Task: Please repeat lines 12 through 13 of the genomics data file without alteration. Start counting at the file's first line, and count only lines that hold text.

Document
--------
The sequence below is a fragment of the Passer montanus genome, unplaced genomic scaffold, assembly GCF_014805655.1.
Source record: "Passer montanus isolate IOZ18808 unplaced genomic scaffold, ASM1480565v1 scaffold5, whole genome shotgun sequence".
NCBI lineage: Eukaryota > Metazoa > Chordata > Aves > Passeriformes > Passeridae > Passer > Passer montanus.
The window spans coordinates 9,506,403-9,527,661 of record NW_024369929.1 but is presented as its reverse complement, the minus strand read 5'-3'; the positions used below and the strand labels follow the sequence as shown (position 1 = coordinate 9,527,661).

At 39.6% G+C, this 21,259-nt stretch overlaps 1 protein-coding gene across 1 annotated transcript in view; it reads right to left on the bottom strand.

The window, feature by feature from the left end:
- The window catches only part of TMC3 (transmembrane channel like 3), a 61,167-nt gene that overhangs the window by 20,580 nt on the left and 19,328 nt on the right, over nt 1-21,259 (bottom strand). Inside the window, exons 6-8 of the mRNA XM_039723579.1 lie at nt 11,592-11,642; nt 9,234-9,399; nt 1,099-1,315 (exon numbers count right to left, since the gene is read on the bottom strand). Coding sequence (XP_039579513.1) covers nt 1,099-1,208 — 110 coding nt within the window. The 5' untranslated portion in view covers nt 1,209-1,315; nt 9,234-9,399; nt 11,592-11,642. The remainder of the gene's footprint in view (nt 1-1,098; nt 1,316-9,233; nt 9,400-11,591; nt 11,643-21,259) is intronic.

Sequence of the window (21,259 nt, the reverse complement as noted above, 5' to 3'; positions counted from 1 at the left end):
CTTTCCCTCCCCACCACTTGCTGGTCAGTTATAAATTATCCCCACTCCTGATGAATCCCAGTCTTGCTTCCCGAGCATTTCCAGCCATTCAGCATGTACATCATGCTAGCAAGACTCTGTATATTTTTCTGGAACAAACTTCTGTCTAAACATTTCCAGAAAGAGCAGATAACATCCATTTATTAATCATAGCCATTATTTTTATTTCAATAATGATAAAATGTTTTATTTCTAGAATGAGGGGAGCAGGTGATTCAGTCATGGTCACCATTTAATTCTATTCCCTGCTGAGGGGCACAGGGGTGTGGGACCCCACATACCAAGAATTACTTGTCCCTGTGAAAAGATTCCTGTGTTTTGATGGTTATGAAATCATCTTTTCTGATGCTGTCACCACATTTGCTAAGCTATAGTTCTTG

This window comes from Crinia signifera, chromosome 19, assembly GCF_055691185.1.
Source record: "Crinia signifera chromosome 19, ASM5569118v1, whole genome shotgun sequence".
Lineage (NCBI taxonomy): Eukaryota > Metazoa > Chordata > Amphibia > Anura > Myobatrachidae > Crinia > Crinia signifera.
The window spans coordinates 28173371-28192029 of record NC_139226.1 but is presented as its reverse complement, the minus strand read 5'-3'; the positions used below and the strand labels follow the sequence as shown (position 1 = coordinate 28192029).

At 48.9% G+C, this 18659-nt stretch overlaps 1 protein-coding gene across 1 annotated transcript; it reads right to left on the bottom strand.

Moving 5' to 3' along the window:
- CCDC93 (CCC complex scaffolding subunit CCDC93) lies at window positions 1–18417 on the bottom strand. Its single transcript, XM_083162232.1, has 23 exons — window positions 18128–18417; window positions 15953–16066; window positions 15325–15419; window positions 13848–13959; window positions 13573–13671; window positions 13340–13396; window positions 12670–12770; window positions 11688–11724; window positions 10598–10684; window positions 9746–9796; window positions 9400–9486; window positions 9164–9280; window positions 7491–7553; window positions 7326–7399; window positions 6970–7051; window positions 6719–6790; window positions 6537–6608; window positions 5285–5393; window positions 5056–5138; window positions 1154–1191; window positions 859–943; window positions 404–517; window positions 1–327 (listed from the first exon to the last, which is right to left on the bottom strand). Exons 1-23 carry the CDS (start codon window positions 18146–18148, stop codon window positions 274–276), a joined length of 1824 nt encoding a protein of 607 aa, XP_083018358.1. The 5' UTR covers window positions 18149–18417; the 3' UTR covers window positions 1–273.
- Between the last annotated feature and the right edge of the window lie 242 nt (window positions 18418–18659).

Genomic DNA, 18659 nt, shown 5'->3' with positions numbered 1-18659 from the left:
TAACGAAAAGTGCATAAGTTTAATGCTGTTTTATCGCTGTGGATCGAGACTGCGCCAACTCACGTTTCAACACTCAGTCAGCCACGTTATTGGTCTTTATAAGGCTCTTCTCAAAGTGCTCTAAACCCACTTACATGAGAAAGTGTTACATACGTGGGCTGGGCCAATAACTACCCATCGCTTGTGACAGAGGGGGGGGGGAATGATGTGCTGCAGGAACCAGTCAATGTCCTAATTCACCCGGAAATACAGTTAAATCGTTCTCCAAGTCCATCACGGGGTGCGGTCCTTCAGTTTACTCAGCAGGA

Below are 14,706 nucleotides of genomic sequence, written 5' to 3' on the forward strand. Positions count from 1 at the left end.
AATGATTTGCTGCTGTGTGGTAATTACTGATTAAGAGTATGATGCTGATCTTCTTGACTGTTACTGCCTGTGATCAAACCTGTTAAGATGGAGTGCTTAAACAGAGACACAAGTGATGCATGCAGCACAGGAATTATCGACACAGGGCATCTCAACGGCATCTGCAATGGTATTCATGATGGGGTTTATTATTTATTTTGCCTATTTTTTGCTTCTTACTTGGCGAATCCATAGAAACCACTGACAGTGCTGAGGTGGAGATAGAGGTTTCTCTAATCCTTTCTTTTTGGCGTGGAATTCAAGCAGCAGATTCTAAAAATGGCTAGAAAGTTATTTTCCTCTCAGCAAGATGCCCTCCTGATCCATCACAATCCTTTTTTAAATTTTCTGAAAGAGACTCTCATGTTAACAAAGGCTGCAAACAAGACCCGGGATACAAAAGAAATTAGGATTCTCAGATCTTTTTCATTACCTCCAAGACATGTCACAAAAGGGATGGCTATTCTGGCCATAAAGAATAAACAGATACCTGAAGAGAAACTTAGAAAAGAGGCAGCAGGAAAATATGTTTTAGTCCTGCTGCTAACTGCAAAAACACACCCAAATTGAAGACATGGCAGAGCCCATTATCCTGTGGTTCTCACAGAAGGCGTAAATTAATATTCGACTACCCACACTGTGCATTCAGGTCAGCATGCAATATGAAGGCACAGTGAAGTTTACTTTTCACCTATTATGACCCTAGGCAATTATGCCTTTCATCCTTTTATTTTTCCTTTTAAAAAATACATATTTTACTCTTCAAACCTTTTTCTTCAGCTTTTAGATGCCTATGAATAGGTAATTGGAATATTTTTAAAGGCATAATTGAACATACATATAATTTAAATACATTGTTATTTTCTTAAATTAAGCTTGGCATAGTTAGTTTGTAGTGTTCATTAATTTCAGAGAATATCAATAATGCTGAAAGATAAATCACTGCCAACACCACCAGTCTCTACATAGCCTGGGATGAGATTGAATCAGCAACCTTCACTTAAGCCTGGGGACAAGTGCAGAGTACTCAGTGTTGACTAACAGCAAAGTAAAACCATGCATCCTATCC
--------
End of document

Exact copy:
Lineage (NCBI taxonomy): Eukaryota > Metazoa > Chordata > Amphibia > Anura > Myobatrachidae > Crinia > Crinia signifera.
The window spans coordinates 28173371-28192029 of record NC_139226.1 but is presented as its reverse complement, the minus strand read 5'-3'; the positions used below and the strand labels follow the sequence as shown (position 1 = coordinate 28192029).